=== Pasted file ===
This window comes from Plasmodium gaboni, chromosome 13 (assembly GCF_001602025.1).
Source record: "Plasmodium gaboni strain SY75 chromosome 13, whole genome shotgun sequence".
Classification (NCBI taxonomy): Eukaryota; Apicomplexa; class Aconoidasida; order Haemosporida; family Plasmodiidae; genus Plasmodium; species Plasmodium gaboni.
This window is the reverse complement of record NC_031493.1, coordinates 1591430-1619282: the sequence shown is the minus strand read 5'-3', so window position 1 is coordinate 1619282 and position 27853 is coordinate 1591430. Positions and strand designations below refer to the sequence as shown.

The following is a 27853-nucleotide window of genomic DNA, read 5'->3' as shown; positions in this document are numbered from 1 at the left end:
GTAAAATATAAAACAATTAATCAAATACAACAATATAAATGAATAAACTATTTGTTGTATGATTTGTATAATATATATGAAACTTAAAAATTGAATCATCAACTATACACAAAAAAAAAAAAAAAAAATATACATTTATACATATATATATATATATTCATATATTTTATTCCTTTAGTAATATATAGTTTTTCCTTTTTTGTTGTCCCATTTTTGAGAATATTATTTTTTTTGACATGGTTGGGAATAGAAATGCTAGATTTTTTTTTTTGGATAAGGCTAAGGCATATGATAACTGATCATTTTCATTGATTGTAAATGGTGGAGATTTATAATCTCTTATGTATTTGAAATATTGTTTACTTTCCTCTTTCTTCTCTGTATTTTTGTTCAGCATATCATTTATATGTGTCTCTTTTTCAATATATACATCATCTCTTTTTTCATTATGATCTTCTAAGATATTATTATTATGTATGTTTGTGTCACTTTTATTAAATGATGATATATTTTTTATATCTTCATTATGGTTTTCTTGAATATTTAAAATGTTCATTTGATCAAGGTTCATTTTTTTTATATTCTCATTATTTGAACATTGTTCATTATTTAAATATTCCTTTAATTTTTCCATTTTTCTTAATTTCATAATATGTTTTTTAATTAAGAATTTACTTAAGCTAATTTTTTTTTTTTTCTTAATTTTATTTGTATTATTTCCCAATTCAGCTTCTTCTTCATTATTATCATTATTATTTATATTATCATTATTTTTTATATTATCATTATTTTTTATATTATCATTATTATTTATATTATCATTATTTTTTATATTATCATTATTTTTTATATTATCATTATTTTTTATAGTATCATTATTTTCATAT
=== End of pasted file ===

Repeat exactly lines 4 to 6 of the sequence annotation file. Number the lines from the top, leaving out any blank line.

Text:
This window is the reverse complement of record NC_031493.1, coordinates 1591430-1619282: the sequence shown is the minus strand read 5'-3', so window position 1 is coordinate 1619282 and position 27853 is coordinate 1591430. Positions and strand designations below refer to the sequence as shown.

The following is a 27853-nucleotide window of genomic DNA, read 5'->3' as shown; positions in this document are numbered from 1 at the left end:
GTAAAATATAAAACAATTAATCAAATACAACAATATAAATGAATAAACTATTTGTTGTATGATTTGTATAATATATATGAAACTTAAAAATTGAATCATCAACTATACACAAAAAAAAAAAAAAAAAATATACATTTATACATATATATATATATATTCATATATTTTATTCCTTTAGTAATATATAGTTTTTCCTTTTTTGTTGTCCCATTTTTGAGAATATTATTTTTTTTGACATGGTTGGGAATAGAAATGCTAGATTTTTTTTTTTGGATAAGGCTAAGGCATATGATAACTGATCATTTTCATTGATTGTAAATGGTGGAGATTTATAATCTCTTATGTATTTGAAATATTGTTTACTTTCCTCTTTCTTCTCTGTATTTTTGTTCAGCATATCATTTATATGTGTCTCTTTTTCAATATATACATCATCTCTTTTTTCATTATGATCTTCTAAGATATTATTATTATGTATGTTTGTGTCACTTTTATTAAATGATGATATATTTTTTATATCTTCATTATGGTTTTCTTGAATATTTAAAATGTTCATTTGATCAAGGTTCATTTTTTTTATATTCTCATTATTTGAACATTGTTCATTATTTAAATATTCCTTTAATTTTTCCATTTTTCTTAATTTCATAATATGTTTTTTAATTAAGAATTTACTTAAGCTAATTTTTTTTTTTTTCTTAATTTTATTTGTATTATTTCCCAATTCAGCTTCTTCTTCATTATTATCATTATTATTTATATTATCATTATTTTTTATATTATCATTATTTTTTATATTATCATTATTATTTATATTATCATTATTTTTTATATTATCATTATTTTTTATATTATCATTATTTTTTATAGTATCATTATTTTCATAT